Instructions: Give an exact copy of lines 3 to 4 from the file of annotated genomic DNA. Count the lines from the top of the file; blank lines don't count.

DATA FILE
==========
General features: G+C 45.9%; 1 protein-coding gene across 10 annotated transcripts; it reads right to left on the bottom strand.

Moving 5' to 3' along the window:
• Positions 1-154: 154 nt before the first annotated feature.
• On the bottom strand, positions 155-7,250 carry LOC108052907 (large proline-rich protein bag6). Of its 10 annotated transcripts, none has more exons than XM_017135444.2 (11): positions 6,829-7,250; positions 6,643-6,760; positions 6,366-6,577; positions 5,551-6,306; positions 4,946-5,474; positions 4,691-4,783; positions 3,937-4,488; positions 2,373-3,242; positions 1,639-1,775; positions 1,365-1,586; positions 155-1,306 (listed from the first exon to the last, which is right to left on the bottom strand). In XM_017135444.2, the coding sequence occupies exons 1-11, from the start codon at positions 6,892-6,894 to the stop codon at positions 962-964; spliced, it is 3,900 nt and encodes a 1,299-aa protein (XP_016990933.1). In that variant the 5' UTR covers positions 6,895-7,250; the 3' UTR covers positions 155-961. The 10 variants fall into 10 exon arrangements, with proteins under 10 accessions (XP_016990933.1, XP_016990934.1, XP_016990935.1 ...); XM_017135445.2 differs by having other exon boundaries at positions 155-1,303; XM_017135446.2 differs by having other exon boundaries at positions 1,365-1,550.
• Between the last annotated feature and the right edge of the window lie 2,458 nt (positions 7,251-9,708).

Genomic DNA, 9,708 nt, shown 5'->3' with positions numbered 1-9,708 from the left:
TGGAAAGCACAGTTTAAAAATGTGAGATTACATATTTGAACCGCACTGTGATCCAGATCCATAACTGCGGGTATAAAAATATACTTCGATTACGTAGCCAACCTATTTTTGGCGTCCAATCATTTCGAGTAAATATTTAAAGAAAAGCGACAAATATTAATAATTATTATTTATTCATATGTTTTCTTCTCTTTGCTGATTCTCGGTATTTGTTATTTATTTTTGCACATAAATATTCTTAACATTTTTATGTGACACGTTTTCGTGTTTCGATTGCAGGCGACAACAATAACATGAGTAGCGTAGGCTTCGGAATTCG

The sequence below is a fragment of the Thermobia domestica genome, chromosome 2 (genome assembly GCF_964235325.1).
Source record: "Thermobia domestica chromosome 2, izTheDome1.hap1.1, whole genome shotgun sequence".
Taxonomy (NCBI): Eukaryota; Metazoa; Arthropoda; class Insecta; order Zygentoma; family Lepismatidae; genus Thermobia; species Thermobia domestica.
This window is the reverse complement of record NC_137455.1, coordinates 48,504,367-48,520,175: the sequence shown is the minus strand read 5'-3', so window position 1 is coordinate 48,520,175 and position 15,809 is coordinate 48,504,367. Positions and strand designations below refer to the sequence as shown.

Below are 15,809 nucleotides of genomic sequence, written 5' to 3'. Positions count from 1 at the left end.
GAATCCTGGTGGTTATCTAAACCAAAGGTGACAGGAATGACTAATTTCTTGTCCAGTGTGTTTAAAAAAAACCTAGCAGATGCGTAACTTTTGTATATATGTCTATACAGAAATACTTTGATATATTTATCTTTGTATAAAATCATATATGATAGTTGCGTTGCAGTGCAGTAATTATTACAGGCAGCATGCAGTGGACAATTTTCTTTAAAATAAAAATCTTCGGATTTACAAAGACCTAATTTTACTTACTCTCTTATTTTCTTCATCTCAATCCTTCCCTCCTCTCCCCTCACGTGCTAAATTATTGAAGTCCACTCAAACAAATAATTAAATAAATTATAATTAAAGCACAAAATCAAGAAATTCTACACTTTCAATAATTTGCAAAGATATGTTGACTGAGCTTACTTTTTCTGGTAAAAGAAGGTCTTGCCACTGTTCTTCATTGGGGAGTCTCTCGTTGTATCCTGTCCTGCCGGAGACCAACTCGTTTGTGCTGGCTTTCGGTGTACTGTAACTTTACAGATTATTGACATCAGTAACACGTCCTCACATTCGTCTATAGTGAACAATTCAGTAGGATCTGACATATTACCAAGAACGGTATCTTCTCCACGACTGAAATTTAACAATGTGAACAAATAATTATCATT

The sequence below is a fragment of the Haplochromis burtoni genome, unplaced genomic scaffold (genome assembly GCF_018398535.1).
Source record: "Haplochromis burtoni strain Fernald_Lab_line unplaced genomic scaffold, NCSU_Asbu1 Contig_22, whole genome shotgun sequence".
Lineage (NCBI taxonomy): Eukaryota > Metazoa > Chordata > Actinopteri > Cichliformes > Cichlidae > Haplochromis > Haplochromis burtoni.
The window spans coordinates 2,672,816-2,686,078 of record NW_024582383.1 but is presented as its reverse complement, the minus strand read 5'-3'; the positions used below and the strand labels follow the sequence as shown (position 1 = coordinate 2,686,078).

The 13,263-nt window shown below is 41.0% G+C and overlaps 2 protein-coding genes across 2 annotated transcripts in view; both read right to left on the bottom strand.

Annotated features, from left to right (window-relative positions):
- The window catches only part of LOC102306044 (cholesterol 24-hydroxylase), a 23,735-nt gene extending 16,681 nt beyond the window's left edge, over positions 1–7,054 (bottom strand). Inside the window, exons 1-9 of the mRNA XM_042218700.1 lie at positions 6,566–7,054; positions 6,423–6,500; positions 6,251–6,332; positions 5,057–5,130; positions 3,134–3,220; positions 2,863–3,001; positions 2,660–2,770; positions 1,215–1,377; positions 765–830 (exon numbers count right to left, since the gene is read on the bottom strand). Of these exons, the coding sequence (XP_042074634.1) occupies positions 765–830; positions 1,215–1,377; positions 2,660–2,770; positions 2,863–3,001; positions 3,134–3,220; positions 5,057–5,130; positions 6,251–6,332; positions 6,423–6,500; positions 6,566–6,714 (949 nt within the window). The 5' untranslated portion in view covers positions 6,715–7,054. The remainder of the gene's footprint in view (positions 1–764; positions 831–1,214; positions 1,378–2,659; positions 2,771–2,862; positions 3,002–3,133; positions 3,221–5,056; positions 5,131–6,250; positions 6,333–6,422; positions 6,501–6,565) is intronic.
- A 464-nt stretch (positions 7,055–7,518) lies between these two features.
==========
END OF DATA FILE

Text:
• Positions 1-154: 154 nt before the first annotated feature.
• On the bottom strand, positions 155-7,250 carry LOC108052907 (large proline-rich protein bag6). Of its 10 annotated transcripts, none has more exons than XM_017135444.2 (11): positions 6,829-7,250; positions 6,643-6,760; positions 6,366-6,577; positions 5,551-6,306; positions 4,946-5,474; positions 4,691-4,783; positions 3,937-4,488; positions 2,373-3,242; positions 1,639-1,775; positions 1,365-1,586; positions 155-1,306 (listed from the first exon to the last, which is right to left on the bottom strand). In XM_017135444.2, the coding sequence occupies exons 1-11, from the start codon at positions 6,892-6,894 to the stop codon at positions 962-964; spliced, it is 3,900 nt and encodes a 1,299-aa protein (XP_016990933.1). In that variant the 5' UTR covers positions 6,895-7,250; the 3' UTR covers positions 155-961. The 10 variants fall into 10 exon arrangements, with proteins under 10 accessions (XP_016990933.1, XP_016990934.1, XP_016990935.1 ...); XM_017135445.2 differs by having other exon boundaries at positions 155-1,303; XM_017135446.2 differs by having other exon boundaries at positions 1,365-1,550.